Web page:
Which is precisely why she’s not satisfied with their response.

Not that there haven’t been times when nationality became an issue, but…honestly, in this situation, she can’t see why country of origin need be taken into account.

“As far as I know, as long as someone meets the four qualifications of belligerents, their nationality doesn’t matter. If they were irregular combatants, then the question would come up, but…”

Tanya’s doubt is a sensible one about the rules and regulations of war. Under her expectant gaze, the expert glances around, seeking help for just a moment before letting a resigned sigh slip out. “The Unified States’ official stance…is that although we’re not actually at war, they’d like to send in a humanitarian watch group to collect info on prisoners and injured from both sides.”

It’s a pretext that rightly causes everyone in the meeting to smirk.

“Well, that’s the definition of shameless. Are they serious?”

“Hmm! That’s the question, isn’t it?”

They couldn’t help but be a bit disparaging in their exchange because surely the States were kidding. It’s such an absurd reason even Tanya finds herself casting aspersions. Sending in a humanitarian watch group to protect your citizens when the two countries aren’t even at war?

I’m pretty sure it’s the embassy’s job to take care of their citizens.

And boy, a neutral country that dispatches personnel who get caught by a warring state and then butts in because they’re our citizens is neutral in an awfully technical sense of the word.

I’m sure this neutral state is as “kind” as Stalin, as much of an “honest broker” as Bismarck, and as “good” as Fouché, the bastards.

“It’s a proposal that’s got our dear General Staff officers grinding their teeth. They’re essentially declaring an intervention. It’s definitely fishy.”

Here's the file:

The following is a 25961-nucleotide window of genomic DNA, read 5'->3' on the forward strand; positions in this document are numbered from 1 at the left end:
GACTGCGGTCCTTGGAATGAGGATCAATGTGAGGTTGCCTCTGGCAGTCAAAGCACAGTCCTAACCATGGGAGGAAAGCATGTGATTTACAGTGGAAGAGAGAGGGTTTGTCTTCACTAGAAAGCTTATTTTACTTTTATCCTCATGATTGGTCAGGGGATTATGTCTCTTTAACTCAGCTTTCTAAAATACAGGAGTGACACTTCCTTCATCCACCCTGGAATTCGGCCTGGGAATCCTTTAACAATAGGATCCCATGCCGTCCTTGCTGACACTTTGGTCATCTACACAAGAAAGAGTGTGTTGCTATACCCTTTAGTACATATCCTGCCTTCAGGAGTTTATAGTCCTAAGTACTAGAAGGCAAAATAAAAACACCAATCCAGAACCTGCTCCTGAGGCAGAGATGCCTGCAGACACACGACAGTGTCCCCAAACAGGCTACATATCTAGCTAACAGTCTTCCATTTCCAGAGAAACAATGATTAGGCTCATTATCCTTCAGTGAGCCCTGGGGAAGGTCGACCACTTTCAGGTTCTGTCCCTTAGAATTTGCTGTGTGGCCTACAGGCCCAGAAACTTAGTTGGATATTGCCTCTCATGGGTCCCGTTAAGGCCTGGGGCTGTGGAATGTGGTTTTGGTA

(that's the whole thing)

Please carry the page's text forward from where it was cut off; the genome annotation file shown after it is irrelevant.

“An enemy has arrived. Isn’t that all that matters for our job?”

“Without a doubt.”

The wryly smiling officers prefer a simple narrative: All we have to do is shoot them. Ignoring the dejected legal specialists, they begin to get excited about just whacking the newcomers as enemies.

And actually, Tanya admits that they have a point. Shoot the enemy. No further argument is needed, and their belief that other arguments shouldn’t even be broached speaks to their faithfulness to their duty.

They are soldiers and warriors.

“Well, politics is for the bigwigs and the government to handle. It’s not clear when the Supreme Command will have a decision, but we need to take care of the enemies in front of us.”

Some voices hear-hear, but Tanya furrows her brow.

The view of the Imperial Army combat commanders in the west is correct for someone in the field. The problem is that as far as Tanya knows, awakening the Unified States would be a bad idea. She can understand the General Staff’s delicate, we don’t want to provoke them stance to a painful degree.

No, understanding it doesn’t make her feel better. But she can’t approve of dragging a political mess onto the battlefield.

“Can we declare them enemies? Don’t you think if we engage, the fact that the imperials attacked first would be used as anti-Empire propaganda for the public in neutral countries and the Unified States?”

Tanya points out the possibility in spite of herself, her tone urging caution. Thinking of Churchill hoping for a Pearl Harbor, it’s simple. The Commonwealth, and of course the Entente Alliance, the Grand Duchy, the Republic all the countries fighting against the Empire are all fervently hoping the Unified States will intervene.

So surely you can say they are desperate for any excuse.